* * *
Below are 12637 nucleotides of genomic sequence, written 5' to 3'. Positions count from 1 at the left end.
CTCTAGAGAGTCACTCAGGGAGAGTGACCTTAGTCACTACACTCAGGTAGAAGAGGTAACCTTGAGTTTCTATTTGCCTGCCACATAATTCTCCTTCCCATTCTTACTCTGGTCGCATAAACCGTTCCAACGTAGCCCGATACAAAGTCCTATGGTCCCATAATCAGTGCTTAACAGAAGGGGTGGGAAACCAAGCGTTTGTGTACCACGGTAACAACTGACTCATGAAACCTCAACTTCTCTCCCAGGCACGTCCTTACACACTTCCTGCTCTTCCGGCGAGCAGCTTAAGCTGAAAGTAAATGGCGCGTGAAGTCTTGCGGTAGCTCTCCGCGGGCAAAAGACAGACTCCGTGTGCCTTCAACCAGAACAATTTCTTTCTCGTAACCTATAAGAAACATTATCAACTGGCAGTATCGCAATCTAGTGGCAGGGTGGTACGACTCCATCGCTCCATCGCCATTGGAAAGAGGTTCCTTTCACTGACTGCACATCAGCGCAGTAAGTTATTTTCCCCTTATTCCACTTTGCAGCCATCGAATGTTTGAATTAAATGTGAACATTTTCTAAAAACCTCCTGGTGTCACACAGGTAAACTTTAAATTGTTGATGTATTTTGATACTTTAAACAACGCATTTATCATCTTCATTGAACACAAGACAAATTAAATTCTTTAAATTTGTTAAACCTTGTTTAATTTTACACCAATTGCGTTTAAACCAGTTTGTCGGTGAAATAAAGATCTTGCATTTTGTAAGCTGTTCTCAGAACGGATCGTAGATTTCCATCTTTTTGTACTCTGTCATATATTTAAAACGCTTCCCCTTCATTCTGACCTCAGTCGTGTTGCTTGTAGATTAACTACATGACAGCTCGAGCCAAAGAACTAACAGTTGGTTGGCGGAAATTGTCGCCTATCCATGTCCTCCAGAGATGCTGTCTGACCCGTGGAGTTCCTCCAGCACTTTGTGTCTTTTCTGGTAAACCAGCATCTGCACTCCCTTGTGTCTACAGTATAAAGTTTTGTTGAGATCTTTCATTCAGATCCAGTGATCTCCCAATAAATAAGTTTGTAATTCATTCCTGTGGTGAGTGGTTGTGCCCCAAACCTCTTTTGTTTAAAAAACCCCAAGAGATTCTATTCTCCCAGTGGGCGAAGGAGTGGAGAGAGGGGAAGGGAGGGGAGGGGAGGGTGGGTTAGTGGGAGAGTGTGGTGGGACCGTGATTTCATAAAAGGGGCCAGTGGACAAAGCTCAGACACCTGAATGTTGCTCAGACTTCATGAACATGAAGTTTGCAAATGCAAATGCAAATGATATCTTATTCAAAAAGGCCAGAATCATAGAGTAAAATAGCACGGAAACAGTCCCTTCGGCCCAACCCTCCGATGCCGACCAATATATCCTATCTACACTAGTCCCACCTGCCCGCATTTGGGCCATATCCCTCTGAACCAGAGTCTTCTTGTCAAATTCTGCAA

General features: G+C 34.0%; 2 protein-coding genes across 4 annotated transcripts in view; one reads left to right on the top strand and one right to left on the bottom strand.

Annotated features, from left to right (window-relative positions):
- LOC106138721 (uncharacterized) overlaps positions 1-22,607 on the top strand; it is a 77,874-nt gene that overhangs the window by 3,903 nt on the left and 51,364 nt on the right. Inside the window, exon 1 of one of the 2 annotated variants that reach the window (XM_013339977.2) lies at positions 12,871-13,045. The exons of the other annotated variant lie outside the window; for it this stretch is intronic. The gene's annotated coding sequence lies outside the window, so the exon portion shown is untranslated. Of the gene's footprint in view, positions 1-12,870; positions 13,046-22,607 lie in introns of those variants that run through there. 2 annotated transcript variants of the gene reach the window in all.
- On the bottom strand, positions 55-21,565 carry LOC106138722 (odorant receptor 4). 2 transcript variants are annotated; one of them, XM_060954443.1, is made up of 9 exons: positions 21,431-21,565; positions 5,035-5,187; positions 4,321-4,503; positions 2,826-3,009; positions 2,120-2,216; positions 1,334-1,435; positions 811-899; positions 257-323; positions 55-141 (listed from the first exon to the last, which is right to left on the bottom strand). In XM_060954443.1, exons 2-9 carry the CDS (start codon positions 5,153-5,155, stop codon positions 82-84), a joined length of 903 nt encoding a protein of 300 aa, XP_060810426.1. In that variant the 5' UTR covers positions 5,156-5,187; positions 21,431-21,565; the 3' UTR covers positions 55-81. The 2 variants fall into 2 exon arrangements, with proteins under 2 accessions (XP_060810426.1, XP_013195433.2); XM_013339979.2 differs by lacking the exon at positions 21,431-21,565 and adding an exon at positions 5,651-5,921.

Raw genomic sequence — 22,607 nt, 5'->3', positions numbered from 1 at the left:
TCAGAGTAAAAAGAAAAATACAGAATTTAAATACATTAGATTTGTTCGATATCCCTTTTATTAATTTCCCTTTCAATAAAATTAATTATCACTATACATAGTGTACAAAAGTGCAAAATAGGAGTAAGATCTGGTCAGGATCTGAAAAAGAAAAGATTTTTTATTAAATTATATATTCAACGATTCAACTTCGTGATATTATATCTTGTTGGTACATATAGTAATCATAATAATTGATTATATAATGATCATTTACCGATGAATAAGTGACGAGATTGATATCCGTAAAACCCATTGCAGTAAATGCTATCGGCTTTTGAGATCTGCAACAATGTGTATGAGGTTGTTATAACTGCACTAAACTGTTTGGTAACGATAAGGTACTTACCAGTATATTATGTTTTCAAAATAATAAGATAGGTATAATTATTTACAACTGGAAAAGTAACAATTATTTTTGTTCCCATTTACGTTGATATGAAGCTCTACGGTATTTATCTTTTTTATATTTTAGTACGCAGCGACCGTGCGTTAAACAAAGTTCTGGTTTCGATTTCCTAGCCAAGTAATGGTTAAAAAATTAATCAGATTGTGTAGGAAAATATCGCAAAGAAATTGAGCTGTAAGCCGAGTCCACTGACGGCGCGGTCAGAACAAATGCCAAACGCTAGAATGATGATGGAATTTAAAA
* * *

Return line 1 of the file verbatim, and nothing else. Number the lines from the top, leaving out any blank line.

Below are 12637 nucleotides of genomic sequence, written 5' to 3'. Positions count from 1 at the left end.